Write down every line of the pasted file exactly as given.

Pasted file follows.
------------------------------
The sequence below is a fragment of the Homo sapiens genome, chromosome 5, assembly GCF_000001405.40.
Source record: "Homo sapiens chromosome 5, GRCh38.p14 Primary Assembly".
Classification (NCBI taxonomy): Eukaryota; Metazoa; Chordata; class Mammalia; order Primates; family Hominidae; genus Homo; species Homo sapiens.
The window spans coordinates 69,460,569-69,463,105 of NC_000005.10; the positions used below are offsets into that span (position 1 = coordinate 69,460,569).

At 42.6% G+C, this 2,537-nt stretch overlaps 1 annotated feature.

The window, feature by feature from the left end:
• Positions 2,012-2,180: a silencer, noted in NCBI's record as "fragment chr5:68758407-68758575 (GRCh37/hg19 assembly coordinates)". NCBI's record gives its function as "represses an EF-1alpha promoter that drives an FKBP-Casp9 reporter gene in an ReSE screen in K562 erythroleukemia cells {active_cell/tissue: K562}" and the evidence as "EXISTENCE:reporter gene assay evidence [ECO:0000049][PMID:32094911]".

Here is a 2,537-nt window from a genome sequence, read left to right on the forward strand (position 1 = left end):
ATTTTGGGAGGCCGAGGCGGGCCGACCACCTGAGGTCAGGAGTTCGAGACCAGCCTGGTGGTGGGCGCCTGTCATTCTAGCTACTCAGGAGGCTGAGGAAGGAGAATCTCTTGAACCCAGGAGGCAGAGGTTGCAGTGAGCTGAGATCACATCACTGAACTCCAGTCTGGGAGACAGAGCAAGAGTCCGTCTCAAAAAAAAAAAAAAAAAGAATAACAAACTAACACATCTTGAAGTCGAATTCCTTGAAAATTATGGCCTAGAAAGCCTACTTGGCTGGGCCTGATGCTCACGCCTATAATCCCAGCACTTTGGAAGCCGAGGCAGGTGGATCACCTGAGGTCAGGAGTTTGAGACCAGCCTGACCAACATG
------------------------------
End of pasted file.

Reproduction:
The sequence below is a fragment of the Homo sapiens genome, chromosome 5, assembly GCF_000001405.40.
Source record: "Homo sapiens chromosome 5, GRCh38.p14 Primary Assembly".
Classification (NCBI taxonomy): Eukaryota; Metazoa; Chordata; class Mammalia; order Primates; family Hominidae; genus Homo; species Homo sapiens.
The window spans coordinates 69,460,569-69,463,105 of NC_000005.10; the positions used below are offsets into that span (position 1 = coordinate 69,460,569).

At 42.6% G+C, this 2,537-nt stretch overlaps 1 annotated feature.

The window, feature by feature from the left end:
• Positions 2,012-2,180: a silencer, noted in NCBI's record as "fragment chr5:68758407-68758575 (GRCh37/hg19 assembly coordinates)". NCBI's record gives its function as "represses an EF-1alpha promoter that drives an FKBP-Casp9 reporter gene in an ReSE screen in K562 erythroleukemia cells {active_cell/tissue: K562}" and the evidence as "EXISTENCE:reporter gene assay evidence [ECO:0000049][PMID:32094911]".

Here is a 2,537-nt window from a genome sequence, read left to right on the forward strand (position 1 = left end):
ATTTTGGGAGGCCGAGGCGGGCCGACCACCTGAGGTCAGGAGTTCGAGACCAGCCTGGTGGTGGGCGCCTGTCATTCTAGCTACTCAGGAGGCTGAGGAAGGAGAATCTCTTGAACCCAGGAGGCAGAGGTTGCAGTGAGCTGAGATCACATCACTGAACTCCAGTCTGGGAGACAGAGCAAGAGTCCGTCTCAAAAAAAAAAAAAAAAAGAATAACAAACTAACACATCTTGAAGTCGAATTCCTTGAAAATTATGGCCTAGAAAGCCTACTTGGCTGGGCCTGATGCTCACGCCTATAATCCCAGCACTTTGGAAGCCGAGGCAGGTGGATCACCTGAGGTCAGGAGTTTGAGACCAGCCTGACCAACATG